The Count of Monte Cristo

by Alexandre Dumas

Year published: 1846
Category: classic thriller


In early 19th-century France, a talented, honorable young sailor on the verge of commanding his own ship, and a fairytale wedding, is betrayed and imprisoned by his jealous rivals. A gripping tale of revenge and redemption follows.


This classic sucks you in on page one with a not-so-subtle setup for disaster, and never lets you go. The Count of Monte Cristo invokes big, obvious themes: an ideal young man (Edmund Dante), much loved and respected, is horribly betrayed and snatched right from his wedding to the most wonderful girl. He “disappears” courtesy of the state into a deep dungeon at Chateau d’ If. While in prison with no hope of escape or release, he has a miraculous encounter with a brilliant fellow prisoner, a priest who teaches him and transforms him from an unschooled child into a polyglot genius. I’ll let you speculate on the plot developments that eventually lead to high-society Paris, and Dante’s generosity and revenge.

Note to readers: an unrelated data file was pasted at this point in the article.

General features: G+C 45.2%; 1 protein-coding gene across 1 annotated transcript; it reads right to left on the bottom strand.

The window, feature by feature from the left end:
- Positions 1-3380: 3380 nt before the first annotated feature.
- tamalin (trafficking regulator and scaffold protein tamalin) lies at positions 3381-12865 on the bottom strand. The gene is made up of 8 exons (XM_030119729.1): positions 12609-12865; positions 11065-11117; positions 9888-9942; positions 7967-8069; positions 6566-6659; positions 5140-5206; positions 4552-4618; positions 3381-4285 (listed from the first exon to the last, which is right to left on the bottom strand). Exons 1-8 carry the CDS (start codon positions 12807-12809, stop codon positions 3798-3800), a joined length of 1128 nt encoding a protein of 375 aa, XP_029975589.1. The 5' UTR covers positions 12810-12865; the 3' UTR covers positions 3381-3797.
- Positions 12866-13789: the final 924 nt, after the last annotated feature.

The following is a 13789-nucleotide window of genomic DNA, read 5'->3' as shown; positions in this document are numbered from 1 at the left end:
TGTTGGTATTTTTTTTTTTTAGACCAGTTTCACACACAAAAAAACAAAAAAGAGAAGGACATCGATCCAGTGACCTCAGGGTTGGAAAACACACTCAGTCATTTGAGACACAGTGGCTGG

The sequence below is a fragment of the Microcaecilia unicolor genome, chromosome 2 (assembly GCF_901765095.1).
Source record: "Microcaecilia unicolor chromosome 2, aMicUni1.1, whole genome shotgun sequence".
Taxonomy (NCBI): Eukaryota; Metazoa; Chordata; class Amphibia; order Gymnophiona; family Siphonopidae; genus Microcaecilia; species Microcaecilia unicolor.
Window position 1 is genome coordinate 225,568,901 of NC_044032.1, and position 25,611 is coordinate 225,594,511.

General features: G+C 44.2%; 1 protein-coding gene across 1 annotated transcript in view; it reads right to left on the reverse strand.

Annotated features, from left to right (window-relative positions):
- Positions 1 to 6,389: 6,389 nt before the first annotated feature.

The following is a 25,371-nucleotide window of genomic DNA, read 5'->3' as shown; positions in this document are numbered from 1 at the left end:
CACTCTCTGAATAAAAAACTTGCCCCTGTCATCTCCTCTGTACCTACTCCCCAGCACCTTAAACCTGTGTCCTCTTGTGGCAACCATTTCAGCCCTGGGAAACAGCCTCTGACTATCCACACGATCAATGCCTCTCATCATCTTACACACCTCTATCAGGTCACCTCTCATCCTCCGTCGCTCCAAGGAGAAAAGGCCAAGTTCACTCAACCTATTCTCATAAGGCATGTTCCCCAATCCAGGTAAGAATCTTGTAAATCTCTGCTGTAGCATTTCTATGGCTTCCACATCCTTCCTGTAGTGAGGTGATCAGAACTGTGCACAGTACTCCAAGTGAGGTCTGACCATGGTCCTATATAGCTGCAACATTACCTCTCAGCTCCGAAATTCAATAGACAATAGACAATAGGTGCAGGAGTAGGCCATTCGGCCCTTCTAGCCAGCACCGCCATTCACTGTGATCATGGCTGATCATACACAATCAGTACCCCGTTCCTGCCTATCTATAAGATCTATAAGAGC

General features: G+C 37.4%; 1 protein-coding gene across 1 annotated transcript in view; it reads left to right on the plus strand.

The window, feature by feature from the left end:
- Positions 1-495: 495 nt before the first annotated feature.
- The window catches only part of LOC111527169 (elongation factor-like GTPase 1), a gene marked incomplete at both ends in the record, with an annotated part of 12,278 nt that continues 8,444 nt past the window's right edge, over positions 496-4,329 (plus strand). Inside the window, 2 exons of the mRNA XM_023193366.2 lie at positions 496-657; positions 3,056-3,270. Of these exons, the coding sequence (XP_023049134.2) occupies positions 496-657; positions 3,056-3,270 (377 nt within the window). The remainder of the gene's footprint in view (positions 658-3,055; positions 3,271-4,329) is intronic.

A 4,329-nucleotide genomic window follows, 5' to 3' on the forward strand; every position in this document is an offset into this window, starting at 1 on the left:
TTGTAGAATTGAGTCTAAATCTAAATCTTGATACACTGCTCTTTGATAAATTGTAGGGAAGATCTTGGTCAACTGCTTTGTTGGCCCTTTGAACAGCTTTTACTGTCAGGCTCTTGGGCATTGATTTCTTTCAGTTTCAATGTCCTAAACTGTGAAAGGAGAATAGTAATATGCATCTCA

Like Dracula, another early thriller masterpiece, The Count of Monte Cristo takes some effort to get used to. The writing style of mid-19th century France is very different from what contemporary readers are accustomed to, and I won’t deny that many readers will not be willing or able to make the investment. But it is SO worth it. The hero, Dante, is a complex, compelling, charismatic character driving a plot full of intrigue, love, treason, forgiveness, murder, and revenge. A truly phenomenal tale.

Chosen as one of the Top 100 Thrillers of all time by International Thriller Writers, a writers organization.

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